Harmer it seems was a difficult man to fall out with. In his Obituary Notice for the Royal Society, W.T. Calman (1871-1952) noted:

…It is related that when the Trustees of the British Museum were considering the appointment of a Director, a very important person who was also a Cambridge man urged his appointment to the vacant post on the grounds that ‘Nobody could possibly quarrel with Harmer’.

Sir Sidney Harmer FRS
Harmer is known for his role in the protection of whales in the southern oceans. Sidney Harmer was one of the old school zoologists who knew the entire Animal Kingdom while specialising in a particular group or groups. He was renowned for his work on what was then the Polyzoa but now often called the Bryozoa. At Cambridge he also became interested in whales, for example, a stranded Sowerby’s Beaked-whale on the Norfolk coast. When he moved to the BM he initiated the scheme under which stranded whales were reported to the Museum. According to his Obituary Notice, he did a great deal of work on whales which was never published and tried to sort out the classification of the dolphins.

His major contribution to the conservation of whales started in 1913. Calman wrote:

It is not clear when the Colonial Office first asked for help from the Museum in connexion with the whaling industry, if, indeed, they did ask for it. All that seems to be recorded is that in 1913 Harmer prepared a ‘Memorandum relating to whales and whaling’ which was printed on Colonial Office paper.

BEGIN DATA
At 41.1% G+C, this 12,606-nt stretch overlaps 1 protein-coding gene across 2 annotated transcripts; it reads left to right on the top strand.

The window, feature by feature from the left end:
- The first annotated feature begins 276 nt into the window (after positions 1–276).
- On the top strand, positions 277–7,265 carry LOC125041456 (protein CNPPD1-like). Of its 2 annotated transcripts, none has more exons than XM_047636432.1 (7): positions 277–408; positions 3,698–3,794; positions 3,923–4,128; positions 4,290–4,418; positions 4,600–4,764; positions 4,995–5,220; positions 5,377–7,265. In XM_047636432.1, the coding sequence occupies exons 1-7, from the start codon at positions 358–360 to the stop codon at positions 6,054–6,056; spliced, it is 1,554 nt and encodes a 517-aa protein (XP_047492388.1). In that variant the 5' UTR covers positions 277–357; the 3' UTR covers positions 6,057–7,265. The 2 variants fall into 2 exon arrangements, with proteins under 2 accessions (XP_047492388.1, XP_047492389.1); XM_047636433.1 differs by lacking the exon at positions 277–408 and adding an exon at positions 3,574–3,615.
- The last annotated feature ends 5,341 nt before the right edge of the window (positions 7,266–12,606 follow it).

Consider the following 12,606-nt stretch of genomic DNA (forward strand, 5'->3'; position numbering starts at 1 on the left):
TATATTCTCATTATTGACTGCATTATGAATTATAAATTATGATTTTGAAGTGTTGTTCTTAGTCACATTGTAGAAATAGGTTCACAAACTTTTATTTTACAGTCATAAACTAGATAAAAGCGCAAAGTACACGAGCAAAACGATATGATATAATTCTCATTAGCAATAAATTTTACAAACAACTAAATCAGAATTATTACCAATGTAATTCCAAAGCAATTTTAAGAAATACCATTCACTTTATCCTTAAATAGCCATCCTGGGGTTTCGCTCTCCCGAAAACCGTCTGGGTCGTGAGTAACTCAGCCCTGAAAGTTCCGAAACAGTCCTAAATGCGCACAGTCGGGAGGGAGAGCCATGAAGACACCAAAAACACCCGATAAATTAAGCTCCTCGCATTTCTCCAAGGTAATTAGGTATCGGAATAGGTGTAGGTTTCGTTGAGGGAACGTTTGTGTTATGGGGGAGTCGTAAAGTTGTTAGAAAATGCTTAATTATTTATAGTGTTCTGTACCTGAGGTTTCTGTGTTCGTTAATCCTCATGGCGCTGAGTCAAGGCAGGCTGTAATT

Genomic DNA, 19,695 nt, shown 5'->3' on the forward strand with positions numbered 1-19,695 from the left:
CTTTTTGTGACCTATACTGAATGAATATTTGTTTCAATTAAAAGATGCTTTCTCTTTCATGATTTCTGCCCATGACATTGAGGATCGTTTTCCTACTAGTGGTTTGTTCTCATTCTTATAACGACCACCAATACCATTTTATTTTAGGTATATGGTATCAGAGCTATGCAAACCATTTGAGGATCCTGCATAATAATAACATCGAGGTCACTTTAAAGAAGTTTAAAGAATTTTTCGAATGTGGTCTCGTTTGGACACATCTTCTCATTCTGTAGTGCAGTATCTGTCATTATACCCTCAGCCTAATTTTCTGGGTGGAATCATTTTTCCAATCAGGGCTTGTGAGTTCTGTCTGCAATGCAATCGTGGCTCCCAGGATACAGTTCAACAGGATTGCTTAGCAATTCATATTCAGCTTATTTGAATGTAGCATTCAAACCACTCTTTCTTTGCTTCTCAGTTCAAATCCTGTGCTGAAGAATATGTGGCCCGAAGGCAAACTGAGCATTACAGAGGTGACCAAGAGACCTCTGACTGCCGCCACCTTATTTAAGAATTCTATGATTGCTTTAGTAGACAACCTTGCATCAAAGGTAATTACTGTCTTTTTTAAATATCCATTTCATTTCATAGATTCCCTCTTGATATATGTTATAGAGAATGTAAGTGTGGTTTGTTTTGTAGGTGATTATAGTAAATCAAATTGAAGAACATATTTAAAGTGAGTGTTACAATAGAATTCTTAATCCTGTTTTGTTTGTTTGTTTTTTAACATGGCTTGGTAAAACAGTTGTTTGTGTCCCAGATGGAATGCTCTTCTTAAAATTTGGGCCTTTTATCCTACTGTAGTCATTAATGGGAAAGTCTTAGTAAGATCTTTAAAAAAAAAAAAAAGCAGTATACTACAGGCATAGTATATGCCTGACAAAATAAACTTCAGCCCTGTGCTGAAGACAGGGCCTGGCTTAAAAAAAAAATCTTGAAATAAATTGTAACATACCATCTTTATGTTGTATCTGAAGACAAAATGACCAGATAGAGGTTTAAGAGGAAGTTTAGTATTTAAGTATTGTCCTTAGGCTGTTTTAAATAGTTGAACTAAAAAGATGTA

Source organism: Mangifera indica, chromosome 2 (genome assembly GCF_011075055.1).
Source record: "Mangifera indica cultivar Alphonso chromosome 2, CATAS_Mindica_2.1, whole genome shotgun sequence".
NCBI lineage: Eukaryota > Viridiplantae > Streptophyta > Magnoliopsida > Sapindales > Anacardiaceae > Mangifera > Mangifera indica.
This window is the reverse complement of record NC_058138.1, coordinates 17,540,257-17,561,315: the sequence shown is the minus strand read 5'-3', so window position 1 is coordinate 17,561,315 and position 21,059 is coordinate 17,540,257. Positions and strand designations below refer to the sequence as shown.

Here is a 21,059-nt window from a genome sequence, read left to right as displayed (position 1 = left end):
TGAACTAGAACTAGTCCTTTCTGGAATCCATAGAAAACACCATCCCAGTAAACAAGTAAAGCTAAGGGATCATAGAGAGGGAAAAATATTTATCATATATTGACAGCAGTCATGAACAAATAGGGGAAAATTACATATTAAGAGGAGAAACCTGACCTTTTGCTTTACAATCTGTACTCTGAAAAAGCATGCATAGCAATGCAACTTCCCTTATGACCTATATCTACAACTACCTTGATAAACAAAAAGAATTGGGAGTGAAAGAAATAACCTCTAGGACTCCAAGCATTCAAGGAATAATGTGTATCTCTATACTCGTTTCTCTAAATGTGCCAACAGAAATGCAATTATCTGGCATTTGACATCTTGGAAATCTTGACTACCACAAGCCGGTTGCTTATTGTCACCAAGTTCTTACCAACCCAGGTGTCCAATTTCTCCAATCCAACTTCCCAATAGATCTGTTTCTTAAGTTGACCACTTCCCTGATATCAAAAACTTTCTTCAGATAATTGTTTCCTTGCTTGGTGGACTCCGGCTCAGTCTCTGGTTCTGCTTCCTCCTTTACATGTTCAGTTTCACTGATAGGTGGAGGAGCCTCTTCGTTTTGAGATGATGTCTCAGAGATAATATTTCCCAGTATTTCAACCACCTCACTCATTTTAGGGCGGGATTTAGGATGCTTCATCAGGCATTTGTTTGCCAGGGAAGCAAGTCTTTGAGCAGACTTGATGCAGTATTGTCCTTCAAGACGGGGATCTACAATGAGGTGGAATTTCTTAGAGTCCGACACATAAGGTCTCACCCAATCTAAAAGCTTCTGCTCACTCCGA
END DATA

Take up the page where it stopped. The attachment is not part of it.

In order to mark whales to study their migration, Harmer supervised the first experiments with a large cross-bow to fire a marker into the body that could be recovered when, rather than if, the whale was killed and cut up by whalers:

At one time he had a large oil-cloth model whale behind the Museum and I seem to remember him in morning coat, striped trousers and bowler hat, excitedly watching the first shots…with this very barbarous-looking mediaeval weapon.

In short, Harmer became a first champion for whales. He analysed the statistics collected by the whaling companies and warned of the rapidly increasing rate of destruction of the whale populations around Antarctica.

To return to the first line of this post, I realised that I had met Sidney Harmer’s daughter, Iris Mary, and indeed that she was known by many of my former colleagues. At an event, I think to mark the 40th anniversary of the founding of the Institute of Animal Physiology at Babraham (since re-named as the Babraham Institute), Marthe Vogt, who had formally retired from the Institute in 1965 and would have then been 85, brought her former boss’s widow, Lady Gaddum, then aged 94. Shortly afterwards, incidentally, Marthe Vogt moved to live with her sister in California and lived until the age of 100 years and 1 day. Lady Gaddum, née Iris Mary Harmer, married Sir John Gaddum (Director of Babraham from 1958 until shortly before his death in 1965) in 1929.

I now find that Iris Mary Harmer had been involved in an important discovery. She was what would probably now be described as a clinical scientist after graduating with a first from Cambridge and then a London medical degree. She worked with Sir Thomas Lewis at University College, London on the famous ‘triple response’ and provided some of the first evidence, in papers published in 1926 and 1927, for the release of a histamine-like substance (Lewis’s H-substance) in human skin in response to minor injury. She died in 1992, aged 98.

So, there we have it, the very small world of British science in the early years of the 20th century. I talked with a woman—who was the daughter of a man—who upset an explorer—who collected Emperor penguin eggs on Scott’s final expedition. Much more interesting than to have danced-with-a-man, who’s-danced-with-a-girl, who’s-danced-with-the-Prince-of-Wales, don’t you know.